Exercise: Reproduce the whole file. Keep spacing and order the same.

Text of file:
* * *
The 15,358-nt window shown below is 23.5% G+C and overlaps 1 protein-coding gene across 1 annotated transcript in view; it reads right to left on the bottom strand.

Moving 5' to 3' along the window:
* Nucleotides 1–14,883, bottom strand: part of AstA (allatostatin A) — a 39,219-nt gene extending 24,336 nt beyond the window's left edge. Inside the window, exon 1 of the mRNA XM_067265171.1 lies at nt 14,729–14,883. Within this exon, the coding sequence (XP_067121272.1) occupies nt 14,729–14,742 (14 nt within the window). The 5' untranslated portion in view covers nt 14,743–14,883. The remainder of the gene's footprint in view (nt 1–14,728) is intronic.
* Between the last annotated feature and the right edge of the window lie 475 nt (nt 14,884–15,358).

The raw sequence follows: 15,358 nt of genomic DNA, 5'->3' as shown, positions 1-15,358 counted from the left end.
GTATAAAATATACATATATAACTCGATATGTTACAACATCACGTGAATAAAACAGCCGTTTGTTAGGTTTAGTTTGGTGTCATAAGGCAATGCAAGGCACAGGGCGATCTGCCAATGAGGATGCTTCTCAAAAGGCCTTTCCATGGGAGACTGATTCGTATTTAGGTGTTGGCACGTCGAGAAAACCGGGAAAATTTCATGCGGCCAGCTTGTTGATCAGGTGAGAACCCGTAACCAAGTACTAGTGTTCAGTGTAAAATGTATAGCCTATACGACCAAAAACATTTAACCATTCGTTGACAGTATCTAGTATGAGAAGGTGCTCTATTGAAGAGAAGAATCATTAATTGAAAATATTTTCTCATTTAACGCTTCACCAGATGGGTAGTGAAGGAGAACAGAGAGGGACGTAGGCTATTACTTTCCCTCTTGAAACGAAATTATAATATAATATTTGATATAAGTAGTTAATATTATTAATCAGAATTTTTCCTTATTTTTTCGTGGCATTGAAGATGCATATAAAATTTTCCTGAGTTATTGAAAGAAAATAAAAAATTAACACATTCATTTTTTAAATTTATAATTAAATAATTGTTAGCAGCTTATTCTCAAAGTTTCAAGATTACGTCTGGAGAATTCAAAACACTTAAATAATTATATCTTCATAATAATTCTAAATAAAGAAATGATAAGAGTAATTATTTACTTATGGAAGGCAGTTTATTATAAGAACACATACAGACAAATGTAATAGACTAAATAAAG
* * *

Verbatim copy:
The 15,358-nt window shown below is 23.5% G+C and overlaps 1 protein-coding gene across 1 annotated transcript in view; it reads right to left on the bottom strand.

Moving 5' to 3' along the window:
* Nucleotides 1–14,883, bottom strand: part of AstA (allatostatin A) — a 39,219-nt gene extending 24,336 nt beyond the window's left edge. Inside the window, exon 1 of the mRNA XM_067265171.1 lies at nt 14,729–14,883. Within this exon, the coding sequence (XP_067121272.1) occupies nt 14,729–14,742 (14 nt within the window). The 5' untranslated portion in view covers nt 14,743–14,883. The remainder of the gene's footprint in view (nt 1–14,728) is intronic.
* Between the last annotated feature and the right edge of the window lie 475 nt (nt 14,884–15,358).

The raw sequence follows: 15,358 nt of genomic DNA, 5'->3' as shown, positions 1-15,358 counted from the left end.
GTATAAAATATACATATATAACTCGATATGTTACAACATCACGTGAATAAAACAGCCGTTTGTTAGGTTTAGTTTGGTGTCATAAGGCAATGCAAGGCACAGGGCGATCTGCCAATGAGGATGCTTCTCAAAAGGCCTTTCCATGGGAGACTGATTCGTATTTAGGTGTTGGCACGTCGAGAAAACCGGGAAAATTTCATGCGGCCAGCTTGTTGATCAGGTGAGAACCCGTAACCAAGTACTAGTGTTCAGTGTAAAATGTATAGCCTATACGACCAAAAACATTTAACCATTCGTTGACAGTATCTAGTATGAGAAGGTGCTCTATTGAAGAGAAGAATCATTAATTGAAAATATTTTCTCATTTAACGCTTCACCAGATGGGTAGTGAAGGAGAACAGAGAGGGACGTAGGCTATTACTTTCCCTCTTGAAACGAAATTATAATATAATATTTGATATAAGTAGTTAATATTATTAATCAGAATTTTTCCTTATTTTTTCGTGGCATTGAAGATGCATATAAAATTTTCCTGAGTTATTGAAAGAAAATAAAAAATTAACACATTCATTTTTTAAATTTATAATTAAATAATTGTTAGCAGCTTATTCTCAAAGTTTCAAGATTACGTCTGGAGAATTCAAAACACTTAAATAATTATATCTTCATAATAATTCTAAATAAAGAAATGATAAGAGTAATTATTTACTTATGGAAGGCAGTTTATTATAAGAACACATACAGACAAATGTAATAGACTAAATAAAG